CR Interviews
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Scrimshire Interview

Words-Art Jefferson
Images courtesy of Adam Scrimshire and Wah Wah 45

A true musician will aim at making a recording that qualifies as a timeless work of art and in the process, touches our hearts and souls. Artist, producer and Wah Wah 45 label head Adam Scrimshire humbly took that position by drawing from his eclectic canvas of musical inspirations, successfully bridging them into carefully woven pieces that escaped the suicidal title of “fusion” and instead flaunted that of “finely executed sounds”.

The Midlands born producer began his journey as a Rugby youth listening to popular British jazz funk bands down to experimental giants such as Herbie Hancock. With everything from classical to progressive rock playing in the house, Scrimshire learned to play keyboards, guitar and drums, eventually forming bands in his late teens, one which included Paul Hodson and Rob Hynd after a move to London to pursue studies in sound engineering.

Releasing important singles such as “You Will Save Me” and “Warm Sounds” all being played in the broken beat, nu jazz and house circuits, in 2009 Scrimshire dropped his debut album “Along came the Devil one night” on Wah Wah 45. The record bridged the styles of jazz, acoustic and electronica while highlighting brilliant vocals by singers Stac, Claire Laurent and Inga-Lill Aker. Sealing the accomplishment as a well-rounded producer and artist, his critically acclaimed second album “The Hollow”, was not only considered to be one the best albums of 2011, but was highly supported by various magazines and DJs including BBC’s Gilles Peterson. Its moody and beautiful arrangements were accompanied by artists Heidi Vogel of Cinematic Orchestra, Resonators’ singer Faye Houston and Toby Vane of the Part-Time Heroes just to name a few.

Running the Wah Wah 45 record company with Dom Servini since 2010, which include record releases from The Hackney Colliery Band, Stac, Coleman Brothers, Resonators and more, the label’s prestige has been acquired with placement as a hub of musical diversity, creating a meeting point of that which is of classic heritage and the sounds of now. Its visually appealing artwork to coincide with the music has graced the crates of DJ’s, fans and collectors since the late nineties.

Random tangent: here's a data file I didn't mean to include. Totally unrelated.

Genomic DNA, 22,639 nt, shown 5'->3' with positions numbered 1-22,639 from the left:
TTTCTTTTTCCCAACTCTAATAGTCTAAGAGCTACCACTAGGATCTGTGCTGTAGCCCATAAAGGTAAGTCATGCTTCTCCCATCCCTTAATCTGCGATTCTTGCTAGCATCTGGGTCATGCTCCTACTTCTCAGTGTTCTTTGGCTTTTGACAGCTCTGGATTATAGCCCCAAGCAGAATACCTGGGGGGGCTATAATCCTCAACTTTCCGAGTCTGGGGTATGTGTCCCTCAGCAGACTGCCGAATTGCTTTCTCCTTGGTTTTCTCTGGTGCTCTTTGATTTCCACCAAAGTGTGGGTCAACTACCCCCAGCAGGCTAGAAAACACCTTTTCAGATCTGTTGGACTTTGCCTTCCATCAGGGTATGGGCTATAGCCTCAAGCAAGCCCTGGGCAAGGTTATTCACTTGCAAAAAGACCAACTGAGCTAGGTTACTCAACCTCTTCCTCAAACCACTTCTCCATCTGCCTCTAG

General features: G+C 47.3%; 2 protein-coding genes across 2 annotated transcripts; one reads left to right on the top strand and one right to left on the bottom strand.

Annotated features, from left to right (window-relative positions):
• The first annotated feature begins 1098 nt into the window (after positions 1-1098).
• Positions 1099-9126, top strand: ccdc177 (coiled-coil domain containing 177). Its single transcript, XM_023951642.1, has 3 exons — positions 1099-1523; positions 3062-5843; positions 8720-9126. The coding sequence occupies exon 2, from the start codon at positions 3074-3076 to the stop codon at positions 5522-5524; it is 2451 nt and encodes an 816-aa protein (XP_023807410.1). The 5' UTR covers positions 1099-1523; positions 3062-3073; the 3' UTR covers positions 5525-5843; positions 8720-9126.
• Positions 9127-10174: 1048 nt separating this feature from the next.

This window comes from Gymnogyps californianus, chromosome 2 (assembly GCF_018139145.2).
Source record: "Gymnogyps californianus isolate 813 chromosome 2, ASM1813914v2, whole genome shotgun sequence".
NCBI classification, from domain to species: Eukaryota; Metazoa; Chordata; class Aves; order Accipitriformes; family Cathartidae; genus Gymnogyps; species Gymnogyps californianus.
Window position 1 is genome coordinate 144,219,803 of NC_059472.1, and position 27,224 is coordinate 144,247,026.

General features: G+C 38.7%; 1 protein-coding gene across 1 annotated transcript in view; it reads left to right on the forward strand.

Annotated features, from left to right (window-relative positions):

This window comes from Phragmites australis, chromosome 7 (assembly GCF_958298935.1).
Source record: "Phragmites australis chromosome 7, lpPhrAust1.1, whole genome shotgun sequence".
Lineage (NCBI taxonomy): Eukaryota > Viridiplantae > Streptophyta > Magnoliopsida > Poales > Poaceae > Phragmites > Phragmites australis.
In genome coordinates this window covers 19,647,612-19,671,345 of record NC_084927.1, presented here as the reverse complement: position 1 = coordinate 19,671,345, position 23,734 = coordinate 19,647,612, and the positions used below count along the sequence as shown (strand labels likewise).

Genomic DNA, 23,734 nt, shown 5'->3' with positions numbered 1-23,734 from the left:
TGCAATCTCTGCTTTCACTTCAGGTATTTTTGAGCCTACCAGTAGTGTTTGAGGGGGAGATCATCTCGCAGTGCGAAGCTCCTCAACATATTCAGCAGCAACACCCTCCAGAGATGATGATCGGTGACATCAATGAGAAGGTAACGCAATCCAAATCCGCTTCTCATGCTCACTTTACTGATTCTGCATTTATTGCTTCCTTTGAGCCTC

Scrimshire is out to make history all over again with his third LP “Bight”, a fully produced record which features vocal collaborations with only Faye Houston and a duet with Stac, leaving himself to handle a large portion of the responsibilities. Like a championship winning athlete, the question is not “will he do a repeat performance?” but rather the confidence of “when he does do a repeat performance”. As far as the producer is concerned, his objective is too simply make great music.

AJ– Your new album “Bight” is yet again a beautiful masterpiece. Considering that your previous album “The Hollow” was critically acclaimed and deemed by many as the album of the year in 2011, did you feel any pressure with creating the new record, feeling like it would have to reach the same caliber?

Scrimshire– Thank you! It was the opposite actually. It made me believe in myself more and have confidence. I was more decisive and had more faith in the decisions I was making. I didn’t question myself as much or worry as much about what people would make of it all (not until it was finished and mastered anyway). For that reason this has been the most enjoyable album to make so far. I learned so much through each album. By the end I always know I have a better one in me.

AJ– You grew up listening to jazz funk bands such as Freeez and I would imagine acts like Level 42, but there was also an eclectic mix of music playing in your household if I’m correct. What sort of sounds were your parents listening to at home and what were some of the records that captured and inspired you in those formative years?

Scrimshire– My mum as a kid loved pop music and my dad was more into prog, together they found soul and jazz and everything around and between. They had incredibly diverse tastes – and were young, so in my teens often my mum and dad would introduce me to new music. It was my dad who brought home the first Jamiroquai album after seeing that first performance on “The Word” or was buying a lot of house music (Pete Tong was a big part of the jazz funk and soul scene and I guess they kind of loyally followed him into his next phase). I used to hear about my dad being seen at drum and bass nights in Cambridge once or twice too but for relaxation/concentration he always relied on “Meddle” by Pink Floyd. My mum brought me endless love for Stevie with “Musiquarium” but mostly “Innervisions” and for sweet soul music – Maxwell’s “Urban Hang Suite”. I can’t remember if it was my mum or brother that first brought the Erykah Badu album into the house. We also lived with my Nan and Gramp who loved jazz, particularly big band stuff but also the likes of Ahmed Jamal, Errol Garner (Concert By The Sea) and all sorts of pop music too (with a melody of course). Most of all we all loved and played the same records really. My brother loves all the same stuff I do (pretty much). And yes, including Level 42. We had music on always, so there isn’t enough space to discuss all of the important records.